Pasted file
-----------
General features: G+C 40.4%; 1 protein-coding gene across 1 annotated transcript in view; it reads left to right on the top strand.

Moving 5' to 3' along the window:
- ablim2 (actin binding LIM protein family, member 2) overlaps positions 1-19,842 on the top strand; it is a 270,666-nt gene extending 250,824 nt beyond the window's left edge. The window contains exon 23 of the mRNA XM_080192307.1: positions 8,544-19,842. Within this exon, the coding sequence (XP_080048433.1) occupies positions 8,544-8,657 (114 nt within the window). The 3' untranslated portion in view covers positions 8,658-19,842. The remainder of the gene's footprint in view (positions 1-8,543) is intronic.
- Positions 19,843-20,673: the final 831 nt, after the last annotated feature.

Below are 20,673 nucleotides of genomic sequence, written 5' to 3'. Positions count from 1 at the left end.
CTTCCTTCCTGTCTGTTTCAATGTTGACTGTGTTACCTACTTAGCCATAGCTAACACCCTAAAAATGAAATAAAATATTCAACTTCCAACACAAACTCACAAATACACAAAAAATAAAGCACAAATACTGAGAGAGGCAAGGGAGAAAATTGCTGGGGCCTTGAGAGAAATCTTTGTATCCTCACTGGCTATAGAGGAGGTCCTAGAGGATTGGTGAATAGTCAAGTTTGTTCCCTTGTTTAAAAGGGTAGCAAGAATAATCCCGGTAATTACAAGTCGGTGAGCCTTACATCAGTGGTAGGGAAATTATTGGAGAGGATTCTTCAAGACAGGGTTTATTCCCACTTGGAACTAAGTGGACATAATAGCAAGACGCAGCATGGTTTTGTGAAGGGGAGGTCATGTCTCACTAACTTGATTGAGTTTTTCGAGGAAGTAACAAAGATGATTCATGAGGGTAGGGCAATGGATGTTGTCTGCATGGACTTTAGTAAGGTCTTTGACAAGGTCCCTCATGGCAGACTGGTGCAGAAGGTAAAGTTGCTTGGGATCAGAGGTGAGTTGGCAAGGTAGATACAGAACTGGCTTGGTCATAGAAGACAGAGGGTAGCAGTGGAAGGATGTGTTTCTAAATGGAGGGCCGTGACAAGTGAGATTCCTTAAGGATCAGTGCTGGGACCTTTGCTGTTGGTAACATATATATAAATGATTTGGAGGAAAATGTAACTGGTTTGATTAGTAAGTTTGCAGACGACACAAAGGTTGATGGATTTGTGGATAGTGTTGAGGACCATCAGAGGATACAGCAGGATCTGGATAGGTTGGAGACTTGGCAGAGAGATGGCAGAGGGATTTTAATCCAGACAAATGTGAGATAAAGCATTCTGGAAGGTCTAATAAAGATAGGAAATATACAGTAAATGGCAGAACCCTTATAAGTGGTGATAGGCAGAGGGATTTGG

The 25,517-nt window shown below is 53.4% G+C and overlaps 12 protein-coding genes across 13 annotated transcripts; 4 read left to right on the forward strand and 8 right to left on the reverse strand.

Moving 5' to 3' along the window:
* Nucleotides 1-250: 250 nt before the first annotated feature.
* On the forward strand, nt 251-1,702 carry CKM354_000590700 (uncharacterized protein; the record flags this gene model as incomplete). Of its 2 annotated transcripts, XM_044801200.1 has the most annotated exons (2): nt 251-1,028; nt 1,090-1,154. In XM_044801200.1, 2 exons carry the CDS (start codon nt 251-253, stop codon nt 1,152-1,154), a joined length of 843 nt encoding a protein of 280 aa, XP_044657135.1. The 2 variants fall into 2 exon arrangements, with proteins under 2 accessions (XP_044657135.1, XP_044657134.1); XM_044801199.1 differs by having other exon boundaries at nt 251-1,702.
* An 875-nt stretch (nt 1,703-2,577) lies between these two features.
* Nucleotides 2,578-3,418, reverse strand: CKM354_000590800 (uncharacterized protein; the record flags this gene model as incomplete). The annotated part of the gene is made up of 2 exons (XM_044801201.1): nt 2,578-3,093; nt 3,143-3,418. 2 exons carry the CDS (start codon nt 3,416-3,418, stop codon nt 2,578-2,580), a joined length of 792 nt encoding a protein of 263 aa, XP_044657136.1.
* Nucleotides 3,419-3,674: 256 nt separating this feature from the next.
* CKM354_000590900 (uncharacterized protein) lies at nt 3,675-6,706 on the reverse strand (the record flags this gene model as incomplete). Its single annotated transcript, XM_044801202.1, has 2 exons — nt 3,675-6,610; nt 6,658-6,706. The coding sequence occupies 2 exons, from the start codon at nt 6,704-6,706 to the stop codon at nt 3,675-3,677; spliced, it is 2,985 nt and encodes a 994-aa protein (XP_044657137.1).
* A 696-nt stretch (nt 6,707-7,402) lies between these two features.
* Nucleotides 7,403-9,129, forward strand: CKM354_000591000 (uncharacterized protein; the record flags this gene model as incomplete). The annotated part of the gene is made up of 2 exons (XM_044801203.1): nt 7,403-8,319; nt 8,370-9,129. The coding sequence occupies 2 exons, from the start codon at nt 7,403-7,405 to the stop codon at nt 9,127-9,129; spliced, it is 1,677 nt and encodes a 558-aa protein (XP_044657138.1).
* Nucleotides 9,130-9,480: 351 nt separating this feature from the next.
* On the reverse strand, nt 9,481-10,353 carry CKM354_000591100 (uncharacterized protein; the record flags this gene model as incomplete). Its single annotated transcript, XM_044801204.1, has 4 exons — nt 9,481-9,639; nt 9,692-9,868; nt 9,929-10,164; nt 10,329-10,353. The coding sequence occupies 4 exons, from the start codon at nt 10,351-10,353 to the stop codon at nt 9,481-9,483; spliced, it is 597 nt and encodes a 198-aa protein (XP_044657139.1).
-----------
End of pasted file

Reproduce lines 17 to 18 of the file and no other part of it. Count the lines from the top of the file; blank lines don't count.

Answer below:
* Nucleotides 9,130-9,480: 351 nt separating this feature from the next.
* On the reverse strand, nt 9,481-10,353 carry CKM354_000591100 (uncharacterized protein; the record flags this gene model as incomplete). Its single annotated transcript, XM_044801204.1, has 4 exons — nt 9,481-9,639; nt 9,692-9,868; nt 9,929-10,164; nt 10,329-10,353. The coding sequence occupies 4 exons, from the start codon at nt 10,351-10,353 to the stop codon at nt 9,481-9,483; spliced, it is 597 nt and encodes a 198-aa protein (XP_044657139.1).